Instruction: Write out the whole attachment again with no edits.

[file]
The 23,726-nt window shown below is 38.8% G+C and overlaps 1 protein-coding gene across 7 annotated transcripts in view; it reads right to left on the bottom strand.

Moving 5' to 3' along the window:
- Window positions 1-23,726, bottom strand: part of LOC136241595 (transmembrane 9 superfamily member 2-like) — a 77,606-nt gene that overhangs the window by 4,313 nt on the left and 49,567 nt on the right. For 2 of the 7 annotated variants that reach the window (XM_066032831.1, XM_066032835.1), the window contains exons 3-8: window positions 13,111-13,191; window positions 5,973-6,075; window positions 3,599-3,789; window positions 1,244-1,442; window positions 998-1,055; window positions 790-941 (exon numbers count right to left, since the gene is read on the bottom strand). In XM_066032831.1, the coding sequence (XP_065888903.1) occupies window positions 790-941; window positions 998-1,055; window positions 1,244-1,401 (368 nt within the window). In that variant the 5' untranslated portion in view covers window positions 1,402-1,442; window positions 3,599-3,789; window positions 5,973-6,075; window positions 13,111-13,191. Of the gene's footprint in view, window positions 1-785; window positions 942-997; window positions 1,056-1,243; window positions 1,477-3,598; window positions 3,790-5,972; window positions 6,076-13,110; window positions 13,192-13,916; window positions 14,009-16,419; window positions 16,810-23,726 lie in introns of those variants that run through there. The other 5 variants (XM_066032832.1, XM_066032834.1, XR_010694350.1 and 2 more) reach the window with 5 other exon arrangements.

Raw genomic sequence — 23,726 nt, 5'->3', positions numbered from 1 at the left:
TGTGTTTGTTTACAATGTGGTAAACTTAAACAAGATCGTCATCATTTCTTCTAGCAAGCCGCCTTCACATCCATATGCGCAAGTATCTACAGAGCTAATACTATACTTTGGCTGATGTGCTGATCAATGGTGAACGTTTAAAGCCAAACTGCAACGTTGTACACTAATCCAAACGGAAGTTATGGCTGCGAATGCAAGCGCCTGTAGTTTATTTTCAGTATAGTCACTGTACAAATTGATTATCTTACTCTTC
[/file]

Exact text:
The 23,726-nt window shown below is 38.8% G+C and overlaps 1 protein-coding gene across 7 annotated transcripts in view; it reads right to left on the bottom strand.

Moving 5' to 3' along the window:
- Window positions 1-23,726, bottom strand: part of LOC136241595 (transmembrane 9 superfamily member 2-like) — a 77,606-nt gene that overhangs the window by 4,313 nt on the left and 49,567 nt on the right. For 2 of the 7 annotated variants that reach the window (XM_066032831.1, XM_066032835.1), the window contains exons 3-8: window positions 13,111-13,191; window positions 5,973-6,075; window positions 3,599-3,789; window positions 1,244-1,442; window positions 998-1,055; window positions 790-941 (exon numbers count right to left, since the gene is read on the bottom strand). In XM_066032831.1, the coding sequence (XP_065888903.1) occupies window positions 790-941; window positions 998-1,055; window positions 1,244-1,401 (368 nt within the window). In that variant the 5' untranslated portion in view covers window positions 1,402-1,442; window positions 3,599-3,789; window positions 5,973-6,075; window positions 13,111-13,191. Of the gene's footprint in view, window positions 1-785; window positions 942-997; window positions 1,056-1,243; window positions 1,477-3,598; window positions 3,790-5,972; window positions 6,076-13,110; window positions 13,192-13,916; window positions 14,009-16,419; window positions 16,810-23,726 lie in introns of those variants that run through there. The other 5 variants (XM_066032832.1, XM_066032834.1, XR_010694350.1 and 2 more) reach the window with 5 other exon arrangements.

Raw genomic sequence — 23,726 nt, 5'->3', positions numbered from 1 at the left:
TGTGTTTGTTTACAATGTGGTAAACTTAAACAAGATCGTCATCATTTCTTCTAGCAAGCCGCCTTCACATCCATATGCGCAAGTATCTACAGAGCTAATACTATACTTTGGCTGATGTGCTGATCAATGGTGAACGTTTAAAGCCAAACTGCAACGTTGTACACTAATCCAAACGGAAGTTATGGCTGCGAATGCAAGCGCCTGTAGTTTATTTTCAGTATAGTCACTGTACAAATTGATTATCTTACTCTTC